Castle season 6 episode 9 review: Disciple

Castle's sixth season is really heating up. Here's Laura's impressed review of Disciple...

This review contains spoilers.

6.9 Disciple

(Rubs hands together in glee) Now this is the stuff!

Much like The X-Files, Castle’s equivalent of the freak-of-the-week episodes may be amusing, but the show’s at its very best when dealing with its larger myth arcs. This show has two: the one that focuses on the death of Beckett’s mother and the one about the 3XK serial murderer. Episodes addressing either arc tend to be more serious than the rest and generally allow the main characters to evolve in interesting ways. They are also the best plotted and written (and thus, a relief).

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So I feel a little silly to have failed to suspect what was really going on until about halfway through the episode. For those of us watching, like the detectives we were following, the clues were all there. In fact, really, the Lanie and Esposito lookalikes should have been a dead giveaway. Or the fact that a security guard couldn’t possibly afford the surgeries and million-dollar flat of the victims. Or that there were entirely too many bad guys absolutely certain they had the cops snookered.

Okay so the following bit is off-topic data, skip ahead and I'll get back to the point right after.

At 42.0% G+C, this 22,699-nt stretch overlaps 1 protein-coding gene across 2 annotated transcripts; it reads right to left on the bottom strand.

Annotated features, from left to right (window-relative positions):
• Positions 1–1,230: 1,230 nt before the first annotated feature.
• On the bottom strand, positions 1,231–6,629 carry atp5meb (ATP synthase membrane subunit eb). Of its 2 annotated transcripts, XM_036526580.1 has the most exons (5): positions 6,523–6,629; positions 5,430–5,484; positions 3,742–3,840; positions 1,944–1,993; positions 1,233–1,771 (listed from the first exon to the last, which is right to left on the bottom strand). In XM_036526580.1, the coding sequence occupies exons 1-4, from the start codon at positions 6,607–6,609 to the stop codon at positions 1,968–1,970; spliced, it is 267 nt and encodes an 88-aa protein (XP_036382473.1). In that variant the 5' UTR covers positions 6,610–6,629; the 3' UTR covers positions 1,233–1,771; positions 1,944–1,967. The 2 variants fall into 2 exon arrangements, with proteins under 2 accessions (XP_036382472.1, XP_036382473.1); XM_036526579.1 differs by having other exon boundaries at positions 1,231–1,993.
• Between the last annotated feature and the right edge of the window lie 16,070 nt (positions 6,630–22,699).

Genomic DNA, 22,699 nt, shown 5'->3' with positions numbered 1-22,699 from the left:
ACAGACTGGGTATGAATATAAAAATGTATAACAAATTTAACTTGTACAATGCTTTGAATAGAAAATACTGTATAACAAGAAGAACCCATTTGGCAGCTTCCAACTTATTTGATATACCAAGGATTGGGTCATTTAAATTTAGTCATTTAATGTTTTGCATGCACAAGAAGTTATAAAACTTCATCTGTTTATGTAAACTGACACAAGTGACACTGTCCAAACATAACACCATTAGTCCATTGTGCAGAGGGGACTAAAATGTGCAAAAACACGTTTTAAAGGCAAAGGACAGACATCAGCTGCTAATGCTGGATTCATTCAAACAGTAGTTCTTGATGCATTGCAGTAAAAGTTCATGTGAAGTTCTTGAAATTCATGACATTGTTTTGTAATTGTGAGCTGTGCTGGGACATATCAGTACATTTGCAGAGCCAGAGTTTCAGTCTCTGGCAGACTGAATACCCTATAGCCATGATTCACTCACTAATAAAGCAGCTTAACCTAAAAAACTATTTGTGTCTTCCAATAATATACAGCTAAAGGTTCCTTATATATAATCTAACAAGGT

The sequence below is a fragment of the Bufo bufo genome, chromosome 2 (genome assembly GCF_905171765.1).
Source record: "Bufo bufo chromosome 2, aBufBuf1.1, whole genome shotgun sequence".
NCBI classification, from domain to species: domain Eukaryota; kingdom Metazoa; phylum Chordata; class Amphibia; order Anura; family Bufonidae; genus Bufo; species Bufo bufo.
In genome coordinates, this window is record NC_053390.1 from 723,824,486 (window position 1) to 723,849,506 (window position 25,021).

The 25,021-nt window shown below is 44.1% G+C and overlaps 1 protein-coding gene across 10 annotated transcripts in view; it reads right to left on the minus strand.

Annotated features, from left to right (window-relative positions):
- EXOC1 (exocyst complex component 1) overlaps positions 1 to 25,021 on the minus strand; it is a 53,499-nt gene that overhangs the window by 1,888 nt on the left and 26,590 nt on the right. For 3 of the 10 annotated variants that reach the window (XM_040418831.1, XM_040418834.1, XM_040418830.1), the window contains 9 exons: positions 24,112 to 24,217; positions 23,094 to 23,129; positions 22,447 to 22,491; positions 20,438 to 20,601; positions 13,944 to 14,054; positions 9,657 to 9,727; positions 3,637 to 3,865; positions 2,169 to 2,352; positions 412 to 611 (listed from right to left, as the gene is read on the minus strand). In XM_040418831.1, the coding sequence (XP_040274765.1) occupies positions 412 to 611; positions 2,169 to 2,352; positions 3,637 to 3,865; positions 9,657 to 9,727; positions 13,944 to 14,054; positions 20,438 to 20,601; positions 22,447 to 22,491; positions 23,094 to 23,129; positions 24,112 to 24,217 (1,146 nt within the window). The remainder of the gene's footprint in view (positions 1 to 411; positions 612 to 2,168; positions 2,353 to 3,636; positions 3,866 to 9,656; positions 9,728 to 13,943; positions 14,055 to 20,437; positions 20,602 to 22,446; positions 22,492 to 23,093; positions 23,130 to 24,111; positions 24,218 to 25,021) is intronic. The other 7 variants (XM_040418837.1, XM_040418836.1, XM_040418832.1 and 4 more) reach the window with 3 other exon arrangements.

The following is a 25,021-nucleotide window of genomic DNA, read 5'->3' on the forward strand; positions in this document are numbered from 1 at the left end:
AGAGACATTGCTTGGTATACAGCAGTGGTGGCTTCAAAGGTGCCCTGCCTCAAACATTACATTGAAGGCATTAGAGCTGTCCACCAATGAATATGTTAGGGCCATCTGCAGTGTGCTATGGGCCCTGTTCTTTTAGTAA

Because they were. Along with us.

The final clue should have been the suspense. The myth arc episodes tend to keep us on the edge of our seats, and this episode in particular built that suspense up extremely well, starting with the revelation that the first victim bore a striking resemblance to Lanie. Usually, our reactions in a series like this are in parallel to the main characters. What begins to unnerve them has a similar effect on us, and as the noose begins to tighten (sorry…), our own anxiety rises with theirs.

But this was an exception and one that paid off quite well. Since the victim looked like Lanie specifically—that no-nonsense, unflappable, sassy sister (cringing a little at the overdone stereotype)—the reaction to surprise is a lot less alarmed than it might be. Lanie notes the similarity and then dismisses it as coincidence, which is likely why the rest of the team does the same. But we are not as quick to do so, mostly because we know that such things are rarely meaningless when you’re watching a detective show. Such shows work by making you suspicious of everything so you’re distracted from the truth.

It’s not until Lanie herself calls Beckett to ask her to come to the morgue and we see how shaken she is by what she’s discovered that the team’s suspicion turns into something more. But for us, seeing her in a state many of us would have believed impossible for her  elevates that suspicion to an outright dread. By the time they find Esposito’s doppelganger (and it tells us that our assumptions about Lanie’s emotional stability are right on when Ryan expresses much more concern for his partner than for the medical examiner around him coming face-to-face with his own death-mask), we are certain that this is no usual freak-of-the-week.